Original Papers

Diagnostic Yield of Routine EEG in Adults with Active Epilepsy

R.N. McGinty, D.J. Costello, P. Kinirons, B. McNamara

McGinty et al report that 68 patients with epilepsy had a total of 171 routine EEGs of which 54.4% were normal, 24.6% non-specific, and 21.1% captured abnormalities.  The authors state that the findings point to the limited diagnostic usefulness of serial routine EEGs in patients with active epilepsy.


Obstetric Anal Sphincter Injuries: A Survey of Clinical Practice and Education among Ob-stetricians and Gynaecologists in Ireland

M. Abdelrahman, M. Geary, M. Eogan

Abdelrahman et al state that obstetric anal sphincter injuries (OASIS) occur in 2% of vaginal births.  The authors circulated a questionnaire to consultant obstetricians and trainees about education and management of the injury. The majority of the obstetricians prescribe antibiotics and laxatives and arrange physiotherapy.  A need for further training was highlighted.


A Profile of Psychiatric In-Patient Admissions With No Fixed Abode (NFA) 2007-2016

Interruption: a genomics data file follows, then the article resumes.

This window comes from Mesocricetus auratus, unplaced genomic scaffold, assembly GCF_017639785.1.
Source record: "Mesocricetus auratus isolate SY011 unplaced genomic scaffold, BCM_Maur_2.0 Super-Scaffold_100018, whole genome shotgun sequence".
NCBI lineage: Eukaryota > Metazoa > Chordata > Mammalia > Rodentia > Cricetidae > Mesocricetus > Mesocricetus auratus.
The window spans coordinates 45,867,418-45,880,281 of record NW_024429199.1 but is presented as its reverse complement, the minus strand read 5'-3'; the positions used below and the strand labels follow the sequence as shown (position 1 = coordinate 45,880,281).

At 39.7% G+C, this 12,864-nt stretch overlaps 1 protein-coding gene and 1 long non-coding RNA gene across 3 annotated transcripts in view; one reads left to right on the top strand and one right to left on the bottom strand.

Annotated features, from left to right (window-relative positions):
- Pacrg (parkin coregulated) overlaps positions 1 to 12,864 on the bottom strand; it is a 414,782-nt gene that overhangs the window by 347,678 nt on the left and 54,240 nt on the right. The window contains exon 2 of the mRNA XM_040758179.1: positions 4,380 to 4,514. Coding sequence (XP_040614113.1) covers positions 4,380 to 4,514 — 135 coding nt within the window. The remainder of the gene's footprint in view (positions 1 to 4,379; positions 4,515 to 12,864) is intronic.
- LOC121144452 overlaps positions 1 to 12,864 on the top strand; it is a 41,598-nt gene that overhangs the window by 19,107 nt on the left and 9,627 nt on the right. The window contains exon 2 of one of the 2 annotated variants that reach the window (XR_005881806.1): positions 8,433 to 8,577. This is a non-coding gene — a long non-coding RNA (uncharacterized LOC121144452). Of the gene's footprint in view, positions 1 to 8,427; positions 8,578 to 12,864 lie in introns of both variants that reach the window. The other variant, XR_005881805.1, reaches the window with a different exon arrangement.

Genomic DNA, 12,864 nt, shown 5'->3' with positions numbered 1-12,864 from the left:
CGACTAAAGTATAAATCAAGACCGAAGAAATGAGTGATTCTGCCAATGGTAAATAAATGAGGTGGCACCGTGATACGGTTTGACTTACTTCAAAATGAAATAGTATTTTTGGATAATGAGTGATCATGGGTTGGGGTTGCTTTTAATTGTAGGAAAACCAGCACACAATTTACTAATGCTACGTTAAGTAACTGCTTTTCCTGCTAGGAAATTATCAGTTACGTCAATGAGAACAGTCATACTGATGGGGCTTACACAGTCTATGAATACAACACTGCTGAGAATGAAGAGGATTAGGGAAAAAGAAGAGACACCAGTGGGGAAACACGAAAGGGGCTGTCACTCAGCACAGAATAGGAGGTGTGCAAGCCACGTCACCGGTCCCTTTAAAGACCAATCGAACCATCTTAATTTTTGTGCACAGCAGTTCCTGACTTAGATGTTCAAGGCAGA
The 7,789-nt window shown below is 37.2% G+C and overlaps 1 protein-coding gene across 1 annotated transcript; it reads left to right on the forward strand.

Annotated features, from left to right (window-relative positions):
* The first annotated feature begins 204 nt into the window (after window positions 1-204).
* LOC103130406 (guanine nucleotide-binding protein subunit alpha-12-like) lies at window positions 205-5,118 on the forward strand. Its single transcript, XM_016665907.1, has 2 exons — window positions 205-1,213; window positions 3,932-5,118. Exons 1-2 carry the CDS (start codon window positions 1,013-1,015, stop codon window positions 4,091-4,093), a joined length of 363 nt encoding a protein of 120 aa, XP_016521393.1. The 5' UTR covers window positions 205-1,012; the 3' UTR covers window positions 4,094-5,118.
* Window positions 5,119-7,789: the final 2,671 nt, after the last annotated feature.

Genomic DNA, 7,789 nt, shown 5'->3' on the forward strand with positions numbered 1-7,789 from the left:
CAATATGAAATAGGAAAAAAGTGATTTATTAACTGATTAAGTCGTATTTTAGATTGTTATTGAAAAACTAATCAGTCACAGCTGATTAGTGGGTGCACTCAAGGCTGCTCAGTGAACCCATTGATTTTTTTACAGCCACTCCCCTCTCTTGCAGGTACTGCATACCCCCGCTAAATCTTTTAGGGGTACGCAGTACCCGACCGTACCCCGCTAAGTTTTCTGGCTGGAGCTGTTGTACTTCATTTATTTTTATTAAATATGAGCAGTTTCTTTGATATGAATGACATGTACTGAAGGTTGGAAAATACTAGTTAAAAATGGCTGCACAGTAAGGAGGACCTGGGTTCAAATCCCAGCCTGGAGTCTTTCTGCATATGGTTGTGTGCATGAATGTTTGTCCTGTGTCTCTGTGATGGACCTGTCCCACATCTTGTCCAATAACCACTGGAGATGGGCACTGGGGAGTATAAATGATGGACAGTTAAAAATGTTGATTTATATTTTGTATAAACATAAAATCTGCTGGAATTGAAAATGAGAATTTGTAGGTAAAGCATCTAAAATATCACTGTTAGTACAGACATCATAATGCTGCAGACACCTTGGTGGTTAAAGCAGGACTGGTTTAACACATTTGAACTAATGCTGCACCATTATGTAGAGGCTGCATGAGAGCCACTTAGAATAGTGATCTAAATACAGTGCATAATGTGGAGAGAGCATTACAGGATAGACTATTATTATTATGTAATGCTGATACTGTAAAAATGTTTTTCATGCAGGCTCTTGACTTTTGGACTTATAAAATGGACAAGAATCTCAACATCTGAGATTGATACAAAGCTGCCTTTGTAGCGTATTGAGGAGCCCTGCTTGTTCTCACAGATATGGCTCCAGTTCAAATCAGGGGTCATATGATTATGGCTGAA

A. Daly, S. Craig, E. O’ Sullivan

Daly et al report that there were 2,176 psychiatric admissions among individuals with no fixed abode in the period 2007-16.  73.4% were male, and 49.1% were under 35 years.  75.5% were single and a similar proportion were unemployed.  The commonest diagnoses were schizophrenia 28.5%, and drugs/alcohol 27.1%.


What Really Matters to You? A Study of Public Perspectives on General Practice in Ireland

J. Brennan, M. Bourke, R. O’Donnchadha, A. Mulrooney

Brennan et al undertook a structured interview with 10 patients.  The themes were the GP as a person and general practice as a service.  The patients liked the GP being a person not a doctor.  Positive qualities were being patient, open, smiley, nice, approachable, trustable, and interested.  Negative traits were ‘cold’ and ‘doctor’.  In relation to the practice, the important considerations were cost, convenience, and time.


The Burden of Severe Lactational Mastitis in Ireland from 2006 to 2015

F. Cooney, N. Petty-Saphon

The authors report that the admission rate for lactational mastitis was 24.4 per 10,000 live births.  The rate increased from 22.7 per 10,000 (2006) to 30.9 per 10,000 (2015). The authors urge that early effective management is important in order to minimize the risks of complications.